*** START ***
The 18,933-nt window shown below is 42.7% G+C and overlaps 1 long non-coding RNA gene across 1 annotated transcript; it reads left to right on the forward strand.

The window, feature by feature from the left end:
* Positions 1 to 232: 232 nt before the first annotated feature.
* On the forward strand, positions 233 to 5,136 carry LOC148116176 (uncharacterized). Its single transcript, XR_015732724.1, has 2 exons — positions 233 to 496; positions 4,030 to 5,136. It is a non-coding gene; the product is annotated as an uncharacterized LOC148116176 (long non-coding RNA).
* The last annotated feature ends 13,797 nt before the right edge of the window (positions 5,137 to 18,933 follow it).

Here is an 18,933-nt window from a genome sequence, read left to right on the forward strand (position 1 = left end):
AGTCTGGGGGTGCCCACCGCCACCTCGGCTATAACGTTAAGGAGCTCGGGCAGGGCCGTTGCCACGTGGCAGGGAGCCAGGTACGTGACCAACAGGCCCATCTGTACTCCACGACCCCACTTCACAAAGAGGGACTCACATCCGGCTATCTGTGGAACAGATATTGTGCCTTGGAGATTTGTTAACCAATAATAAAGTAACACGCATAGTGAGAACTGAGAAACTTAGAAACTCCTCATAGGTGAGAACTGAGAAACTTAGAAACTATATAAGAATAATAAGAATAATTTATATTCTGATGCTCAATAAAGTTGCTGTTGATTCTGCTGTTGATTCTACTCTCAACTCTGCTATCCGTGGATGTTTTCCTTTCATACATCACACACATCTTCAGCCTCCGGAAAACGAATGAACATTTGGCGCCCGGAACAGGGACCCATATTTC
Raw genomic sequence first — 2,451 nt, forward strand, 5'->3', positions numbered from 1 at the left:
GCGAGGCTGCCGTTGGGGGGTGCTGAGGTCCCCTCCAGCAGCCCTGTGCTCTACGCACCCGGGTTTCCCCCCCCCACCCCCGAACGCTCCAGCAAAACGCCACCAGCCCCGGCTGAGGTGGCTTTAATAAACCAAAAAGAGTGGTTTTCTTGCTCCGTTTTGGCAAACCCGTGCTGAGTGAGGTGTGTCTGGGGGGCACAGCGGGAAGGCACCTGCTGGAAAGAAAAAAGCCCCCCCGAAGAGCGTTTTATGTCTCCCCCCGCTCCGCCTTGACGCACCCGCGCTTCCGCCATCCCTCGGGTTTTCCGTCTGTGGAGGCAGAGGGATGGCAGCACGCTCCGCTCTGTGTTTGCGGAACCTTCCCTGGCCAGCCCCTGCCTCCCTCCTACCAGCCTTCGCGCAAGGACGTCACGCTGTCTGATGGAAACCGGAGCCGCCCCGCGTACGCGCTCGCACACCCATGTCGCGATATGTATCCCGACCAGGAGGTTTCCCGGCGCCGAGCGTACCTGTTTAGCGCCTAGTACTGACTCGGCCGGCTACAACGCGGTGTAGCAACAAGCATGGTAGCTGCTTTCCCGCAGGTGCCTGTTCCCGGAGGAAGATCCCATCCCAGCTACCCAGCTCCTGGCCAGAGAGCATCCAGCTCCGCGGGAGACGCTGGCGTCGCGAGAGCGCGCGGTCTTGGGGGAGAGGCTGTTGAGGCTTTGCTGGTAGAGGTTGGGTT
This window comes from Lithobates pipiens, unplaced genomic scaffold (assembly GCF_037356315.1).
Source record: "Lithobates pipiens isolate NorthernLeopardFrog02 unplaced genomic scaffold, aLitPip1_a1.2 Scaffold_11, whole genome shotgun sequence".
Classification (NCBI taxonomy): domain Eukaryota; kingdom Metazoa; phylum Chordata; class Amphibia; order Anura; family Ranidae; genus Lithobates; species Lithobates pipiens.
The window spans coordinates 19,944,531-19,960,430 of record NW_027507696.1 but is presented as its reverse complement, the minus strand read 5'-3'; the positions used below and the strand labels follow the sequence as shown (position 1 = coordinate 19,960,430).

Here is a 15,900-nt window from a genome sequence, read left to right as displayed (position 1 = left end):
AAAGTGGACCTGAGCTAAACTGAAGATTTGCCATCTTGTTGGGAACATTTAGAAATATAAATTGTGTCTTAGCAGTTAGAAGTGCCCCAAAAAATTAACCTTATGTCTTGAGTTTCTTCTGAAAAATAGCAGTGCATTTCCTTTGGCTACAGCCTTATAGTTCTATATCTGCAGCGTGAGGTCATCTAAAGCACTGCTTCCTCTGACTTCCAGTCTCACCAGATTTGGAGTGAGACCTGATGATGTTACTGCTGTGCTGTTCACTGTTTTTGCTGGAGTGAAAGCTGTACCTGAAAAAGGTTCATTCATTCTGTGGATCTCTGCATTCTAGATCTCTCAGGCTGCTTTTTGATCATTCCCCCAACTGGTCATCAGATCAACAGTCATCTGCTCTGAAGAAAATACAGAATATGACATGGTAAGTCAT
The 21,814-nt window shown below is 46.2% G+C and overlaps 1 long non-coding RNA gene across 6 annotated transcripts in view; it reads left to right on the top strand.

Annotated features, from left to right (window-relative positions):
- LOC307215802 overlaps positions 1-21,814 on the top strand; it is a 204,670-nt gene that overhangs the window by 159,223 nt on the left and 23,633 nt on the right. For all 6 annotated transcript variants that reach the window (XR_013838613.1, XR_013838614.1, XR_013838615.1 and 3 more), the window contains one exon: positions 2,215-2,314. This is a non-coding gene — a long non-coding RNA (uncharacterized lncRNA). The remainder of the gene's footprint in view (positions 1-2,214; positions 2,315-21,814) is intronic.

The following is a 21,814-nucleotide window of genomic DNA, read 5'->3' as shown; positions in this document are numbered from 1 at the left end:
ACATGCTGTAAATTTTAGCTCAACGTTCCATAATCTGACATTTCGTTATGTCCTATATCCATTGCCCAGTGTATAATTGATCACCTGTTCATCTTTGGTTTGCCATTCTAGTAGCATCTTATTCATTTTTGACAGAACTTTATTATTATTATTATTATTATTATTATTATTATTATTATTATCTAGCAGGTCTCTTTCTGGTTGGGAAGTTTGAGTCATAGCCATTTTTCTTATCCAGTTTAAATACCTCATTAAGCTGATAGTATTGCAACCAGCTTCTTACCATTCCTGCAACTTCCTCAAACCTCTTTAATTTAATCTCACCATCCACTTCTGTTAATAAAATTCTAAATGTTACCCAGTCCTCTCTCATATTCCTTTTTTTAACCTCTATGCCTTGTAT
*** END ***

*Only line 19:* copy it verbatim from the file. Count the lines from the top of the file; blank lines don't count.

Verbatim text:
The following is a 21,814-nucleotide window of genomic DNA, read 5'->3' as shown; positions in this document are numbered from 1 at the left end: